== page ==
Dennis C. Hogan
Neither First Nor Last Resort - Bankruptcy
With the sudden unemployment of millions of people because of the Covid-19 shutdown, there are many people whose financial situation suddenly deteriorated. Many of those people wonder whether bankruptcy is the right option for them to get them through this lean time. Of course, each person has a unique situation and a unique answer. So I can only speak in general terms about what bankruptcy might do to help a person’s financial situation.
Bankruptcy is neither the first action to take nor the last if your financial situation changes for the worse. It is important in good times to spend and save in a way that allows you to weather the inevitable financial storm. If you have stayed out of debt and saved some money, then a negative situation is simply a time for you to execute the plan you already have in place to have no additional savings while using your savings until your income situation improves.
You might wonder why a bankruptcy attorney is writing about a method of personal finance that keeps people from needing a bankruptcy attorney. I like to think of bankruptcy as just the first step in a personal financial plan. The goal of personal bankruptcy is to put an individual or married couple on the financial path without debt and with personal savings. In that way, clients will never have another bankruptcy.
It is a pleasure to deal with bankruptcy clients because the person who is a good candidate for bankruptcy tends to be optimistic. In good times they go into debt because they have a good job that is paying for what they need. They are optimistic about how long that job will last. They buy things on credit because they planned to pay them off with their future income. Then things change. It may be part of a large economic problem like today’s Corvid-19 shutdown or it may be due to a problem unique to themselves. Either way, the income stops or is drastically reduced and the bills and installment payments keep coming due. Without income, those installment payments go unpaid. The late fees add more to the amount owed and eventually, debt collectors start calling to be paid before the other debt collectors.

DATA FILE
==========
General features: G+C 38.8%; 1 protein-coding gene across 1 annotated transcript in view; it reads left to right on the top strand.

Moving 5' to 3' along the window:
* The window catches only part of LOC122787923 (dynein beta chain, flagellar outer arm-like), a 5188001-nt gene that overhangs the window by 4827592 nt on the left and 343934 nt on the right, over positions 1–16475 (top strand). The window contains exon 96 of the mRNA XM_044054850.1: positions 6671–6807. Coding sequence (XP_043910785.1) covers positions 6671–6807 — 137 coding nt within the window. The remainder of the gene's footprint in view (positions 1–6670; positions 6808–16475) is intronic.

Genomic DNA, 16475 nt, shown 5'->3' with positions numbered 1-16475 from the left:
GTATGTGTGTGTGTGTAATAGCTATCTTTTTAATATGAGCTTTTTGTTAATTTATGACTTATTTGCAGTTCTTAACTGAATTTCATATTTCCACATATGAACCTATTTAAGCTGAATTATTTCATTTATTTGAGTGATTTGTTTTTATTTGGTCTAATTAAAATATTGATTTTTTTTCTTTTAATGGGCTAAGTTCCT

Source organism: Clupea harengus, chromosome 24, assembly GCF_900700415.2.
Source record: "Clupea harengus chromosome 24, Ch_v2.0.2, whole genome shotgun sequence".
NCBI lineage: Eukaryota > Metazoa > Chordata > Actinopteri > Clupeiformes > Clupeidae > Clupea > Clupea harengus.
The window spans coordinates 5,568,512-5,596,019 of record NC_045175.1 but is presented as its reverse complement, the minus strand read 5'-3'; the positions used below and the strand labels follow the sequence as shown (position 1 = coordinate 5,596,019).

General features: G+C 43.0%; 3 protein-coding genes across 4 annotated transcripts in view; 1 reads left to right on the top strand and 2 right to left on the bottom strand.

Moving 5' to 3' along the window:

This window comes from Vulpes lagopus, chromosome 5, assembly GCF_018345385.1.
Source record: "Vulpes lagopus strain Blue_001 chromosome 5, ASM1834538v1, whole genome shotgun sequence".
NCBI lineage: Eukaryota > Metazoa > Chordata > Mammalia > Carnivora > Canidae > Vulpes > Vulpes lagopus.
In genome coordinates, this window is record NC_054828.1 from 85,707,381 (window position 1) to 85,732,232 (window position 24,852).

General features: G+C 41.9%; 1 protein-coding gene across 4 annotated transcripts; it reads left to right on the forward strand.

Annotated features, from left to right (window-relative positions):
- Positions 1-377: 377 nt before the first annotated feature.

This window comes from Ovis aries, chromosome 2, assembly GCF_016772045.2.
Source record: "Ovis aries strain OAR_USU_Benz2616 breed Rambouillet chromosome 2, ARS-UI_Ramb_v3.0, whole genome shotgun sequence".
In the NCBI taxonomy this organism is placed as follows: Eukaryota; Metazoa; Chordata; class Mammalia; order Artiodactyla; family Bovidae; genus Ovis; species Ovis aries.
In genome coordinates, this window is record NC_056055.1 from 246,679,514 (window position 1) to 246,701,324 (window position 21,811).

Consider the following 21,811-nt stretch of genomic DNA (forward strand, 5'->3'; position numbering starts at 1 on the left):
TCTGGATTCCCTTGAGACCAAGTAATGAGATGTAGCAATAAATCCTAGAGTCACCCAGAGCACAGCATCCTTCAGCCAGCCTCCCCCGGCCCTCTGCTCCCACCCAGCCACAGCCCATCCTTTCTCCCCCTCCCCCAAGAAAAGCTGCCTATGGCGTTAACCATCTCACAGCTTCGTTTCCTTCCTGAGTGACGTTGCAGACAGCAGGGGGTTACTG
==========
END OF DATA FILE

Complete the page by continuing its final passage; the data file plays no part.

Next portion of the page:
Bankruptcy should also not be the last thing you do. One thing that bankruptcy should come before is taking from your 401k or IRA. I have been heartbroken to know people dipped into their 401K or IRA. That money is intended by Congress to help you in your old age. Therefore, there is a penalty for taking it early. Very importantly you can usually keep those funds even when you go through bankruptcy. It’s a crying shame to know people who think their only hope is to buy time with money that would otherwise increase for their retirement years.
Bankruptcy is basically the debtor giving assets to a bankruptcy trustee so the trustee can sell (liquidate) the assets to pay creditors. From that basic idea, there are exceptions as to what assets the trustee takes from the debtor and rules as to who is the first creditor in line. If your property (minus those exceptions) is equal to or more than your debts than you really have no reason to enter bankruptcy. After all, you could sell your property yourself and pay off the creditors.
In most cases, your 401K is not counted by the trustee as property to be liquidated so you should not touch it to make installment payments. Your retire money will be gone and in a month the debt will still be there waiting for another installment payment. In signing up for your 401K you are helping with a Congressional plan to eliminate poverty among senior citizens. Keep that 401K money where it belongs - in your name to be used when you are too old to work.
If your income has become too small to pay down your debts, it’s time to talk to a bankruptcy attorney.